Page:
I assume that on/off switches were issued upon graduation from social work school and somehow I missed out on receiving mine. Perhaps I walked past that station while trying to find the cap and gown drop-off area. It’s possible. It was a hectic day.
To my credit, I paid a lot of attention in social work school when they talked about “self-care” and I have worked really hard to improve my ability to leave my social work self at work as much as possible. Easier said than done. If I were a Barbie, this would be a matter of changing outfits (well, except if I were a Barbie from a McDonald’s happy meal).
UnFortunately, I am not a Barbie.
Obviously there are reasons I am a social worker and a lot of them happen to overlap with reasons my friends would give for keeping me around. Still, there are a lot of differences between being someone’s friend and being someone’s social worker. I find that maintaining that separation is important not just for our sanity, but likely for our friends’ sanity as well. Oh, and for ethics and all that.
My mom says that I’ve always had a penchant for friends who “did not hit the parent lottery.” As I have mentioned, I am without a father these days, but aside from that I probably hit the lottery or damn close to it. What my mom says happens to be true, though I certainly do not go around looking for friends who had shitty childhoods. I do try to surround myself with people who are funny, thoughtful, interesting, not-too-uptight, and other such characteristics. Maybe a lot of those people just happen to have mediocre or terrible parents? Or maybe most people just have mediocre or terrible parents? Who knows if there’s a connection. This isn’t a research paper.
I think my mom’s point is simply that my interest in helping others didn’t magically appear the day I applied for social work school. And some of the friends she refers to are wonderful, caring friends of mine to this day. Others turned out not to be friends of mine as much as they were people who took advantage of my willingness to listen to their stories and my mother’s willingness to open our home to them.
So I guess you could say that “social work mode” (what, you didn’t realize that I’m a robot?) is not the easiest thing for me to turn off. Social work is a weird/unique profession where some days it seems like the better I am at my job, the better I am at the rest of my life. The problem is that I don’t think my goal is to be good at life. At least not in the same way I want to be good at being a social worker.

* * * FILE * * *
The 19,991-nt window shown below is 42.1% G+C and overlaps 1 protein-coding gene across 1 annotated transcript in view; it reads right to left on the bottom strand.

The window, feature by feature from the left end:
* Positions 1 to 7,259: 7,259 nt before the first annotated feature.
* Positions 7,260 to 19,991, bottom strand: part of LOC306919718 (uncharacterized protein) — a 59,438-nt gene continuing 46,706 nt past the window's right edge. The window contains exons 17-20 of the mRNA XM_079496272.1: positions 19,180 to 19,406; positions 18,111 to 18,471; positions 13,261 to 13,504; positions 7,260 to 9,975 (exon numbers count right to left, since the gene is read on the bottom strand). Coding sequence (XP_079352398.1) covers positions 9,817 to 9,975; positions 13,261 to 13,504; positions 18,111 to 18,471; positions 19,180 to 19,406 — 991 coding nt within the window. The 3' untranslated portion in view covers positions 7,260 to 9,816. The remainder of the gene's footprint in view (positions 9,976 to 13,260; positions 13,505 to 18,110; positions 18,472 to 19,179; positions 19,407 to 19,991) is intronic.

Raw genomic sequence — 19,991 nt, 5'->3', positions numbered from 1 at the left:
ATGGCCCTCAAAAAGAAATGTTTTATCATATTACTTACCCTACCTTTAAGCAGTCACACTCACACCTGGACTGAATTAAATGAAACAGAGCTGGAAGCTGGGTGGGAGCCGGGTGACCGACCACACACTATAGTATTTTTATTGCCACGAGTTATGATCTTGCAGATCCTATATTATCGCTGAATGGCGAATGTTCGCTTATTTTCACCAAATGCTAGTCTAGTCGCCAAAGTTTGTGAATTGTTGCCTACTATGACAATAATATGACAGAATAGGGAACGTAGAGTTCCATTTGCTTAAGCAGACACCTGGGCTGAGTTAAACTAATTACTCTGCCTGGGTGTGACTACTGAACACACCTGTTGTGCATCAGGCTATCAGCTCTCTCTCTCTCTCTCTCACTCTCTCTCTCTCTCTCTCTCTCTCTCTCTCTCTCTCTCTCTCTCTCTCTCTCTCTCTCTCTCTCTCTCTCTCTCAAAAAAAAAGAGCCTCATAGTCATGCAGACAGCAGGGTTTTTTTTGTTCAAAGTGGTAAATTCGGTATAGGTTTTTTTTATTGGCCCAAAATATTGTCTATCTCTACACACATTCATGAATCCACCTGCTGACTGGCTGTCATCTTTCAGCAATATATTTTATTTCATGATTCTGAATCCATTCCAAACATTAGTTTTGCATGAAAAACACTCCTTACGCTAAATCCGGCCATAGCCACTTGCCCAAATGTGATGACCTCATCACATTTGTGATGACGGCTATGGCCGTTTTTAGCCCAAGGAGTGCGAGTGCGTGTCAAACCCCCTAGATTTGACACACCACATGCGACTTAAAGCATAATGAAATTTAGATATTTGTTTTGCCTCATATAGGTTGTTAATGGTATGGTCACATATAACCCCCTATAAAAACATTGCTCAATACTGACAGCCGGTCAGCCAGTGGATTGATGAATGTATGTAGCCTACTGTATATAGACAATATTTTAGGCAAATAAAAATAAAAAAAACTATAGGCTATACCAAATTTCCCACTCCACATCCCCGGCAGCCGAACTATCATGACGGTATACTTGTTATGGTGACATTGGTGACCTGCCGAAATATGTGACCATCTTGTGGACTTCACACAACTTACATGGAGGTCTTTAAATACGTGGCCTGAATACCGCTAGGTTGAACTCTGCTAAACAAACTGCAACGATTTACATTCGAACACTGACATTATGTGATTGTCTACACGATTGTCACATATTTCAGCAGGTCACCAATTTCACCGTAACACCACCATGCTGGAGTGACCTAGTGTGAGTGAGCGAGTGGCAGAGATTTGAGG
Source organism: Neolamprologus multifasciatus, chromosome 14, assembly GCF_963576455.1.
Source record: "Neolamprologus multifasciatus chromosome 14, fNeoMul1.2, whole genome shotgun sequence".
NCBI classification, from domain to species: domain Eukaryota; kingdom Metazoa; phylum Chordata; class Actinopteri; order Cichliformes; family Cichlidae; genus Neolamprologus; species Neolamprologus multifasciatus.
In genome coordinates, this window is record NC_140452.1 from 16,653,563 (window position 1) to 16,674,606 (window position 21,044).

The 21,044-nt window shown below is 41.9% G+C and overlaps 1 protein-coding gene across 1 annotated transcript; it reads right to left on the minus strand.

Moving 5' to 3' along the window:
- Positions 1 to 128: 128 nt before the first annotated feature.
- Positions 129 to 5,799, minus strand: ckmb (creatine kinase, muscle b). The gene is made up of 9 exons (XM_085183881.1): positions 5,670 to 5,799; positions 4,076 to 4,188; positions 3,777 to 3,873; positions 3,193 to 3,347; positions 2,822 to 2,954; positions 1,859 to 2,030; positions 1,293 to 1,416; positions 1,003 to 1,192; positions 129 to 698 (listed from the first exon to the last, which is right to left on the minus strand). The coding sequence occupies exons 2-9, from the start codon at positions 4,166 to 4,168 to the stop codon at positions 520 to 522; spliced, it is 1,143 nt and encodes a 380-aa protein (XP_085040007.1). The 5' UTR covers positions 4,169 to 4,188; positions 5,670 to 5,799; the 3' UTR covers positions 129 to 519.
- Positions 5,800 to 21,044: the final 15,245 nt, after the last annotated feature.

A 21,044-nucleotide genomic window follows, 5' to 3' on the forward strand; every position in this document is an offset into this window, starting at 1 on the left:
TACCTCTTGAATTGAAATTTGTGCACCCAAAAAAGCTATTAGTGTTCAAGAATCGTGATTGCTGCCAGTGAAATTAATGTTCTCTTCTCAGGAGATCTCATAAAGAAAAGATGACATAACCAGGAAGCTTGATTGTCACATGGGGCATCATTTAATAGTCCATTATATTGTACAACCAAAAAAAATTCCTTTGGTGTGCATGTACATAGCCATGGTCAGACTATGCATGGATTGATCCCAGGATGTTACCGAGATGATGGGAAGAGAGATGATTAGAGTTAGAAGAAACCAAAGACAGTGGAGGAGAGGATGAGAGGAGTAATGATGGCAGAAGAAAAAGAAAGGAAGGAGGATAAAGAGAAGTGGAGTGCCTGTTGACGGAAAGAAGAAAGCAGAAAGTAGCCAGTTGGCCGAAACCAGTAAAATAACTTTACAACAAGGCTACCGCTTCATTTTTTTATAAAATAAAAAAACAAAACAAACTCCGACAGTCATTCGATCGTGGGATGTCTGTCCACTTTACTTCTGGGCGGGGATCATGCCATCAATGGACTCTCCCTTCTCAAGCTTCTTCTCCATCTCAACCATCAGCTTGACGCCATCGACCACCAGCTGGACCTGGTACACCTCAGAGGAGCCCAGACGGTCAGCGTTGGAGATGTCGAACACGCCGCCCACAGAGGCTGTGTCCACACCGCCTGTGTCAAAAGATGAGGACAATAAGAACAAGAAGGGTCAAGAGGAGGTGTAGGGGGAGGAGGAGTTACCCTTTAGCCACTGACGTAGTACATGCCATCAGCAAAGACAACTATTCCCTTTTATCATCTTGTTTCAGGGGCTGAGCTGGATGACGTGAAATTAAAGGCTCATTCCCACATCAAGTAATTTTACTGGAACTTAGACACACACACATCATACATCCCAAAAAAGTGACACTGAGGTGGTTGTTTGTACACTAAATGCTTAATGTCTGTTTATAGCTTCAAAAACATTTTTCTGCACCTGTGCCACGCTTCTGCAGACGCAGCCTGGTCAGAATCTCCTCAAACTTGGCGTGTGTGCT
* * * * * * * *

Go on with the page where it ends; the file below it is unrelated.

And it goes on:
At work, my client’s feelings and worries are what it’s all about. My feelings are only useful when they are helpful to my clients. I consider my reactions to what they say. How do I feel? Does it help me understand how they feel? And so on. By contrast, living my life the way I want to sometimes means feeling let down, disappointed, frustrated, angered by the people around me. It also means feeling loved and excited and other good things. But if I tried to see these reactions and emotions only as tools to help my friends, family, or significant other… well, I’m sure you can see how that would be a problem. I really would seem like a robot.
Figuring out how I will draw boundaries in my personal life will likely be an ongoing process for me. I think the hardest thing for me to do is learn to be cautious. For most of my life, I approached people as worthy of my trust until proven untrustworthy and deep-down-good until proven too “toxic” (another mom term). But the reality (which was slapped across my face circa 2004 and just keeps on slappin’) is that some people will suck you dry if you let them and offer nothing in return.
So I guess I’ll end with a couple of questions for those of you reading: where do you draw the line with friends/family/coworkers/partners? What experiences have you had where you were trying to be regular human (?!) and someone wanted you to be a social worker/mental health professional/etc.?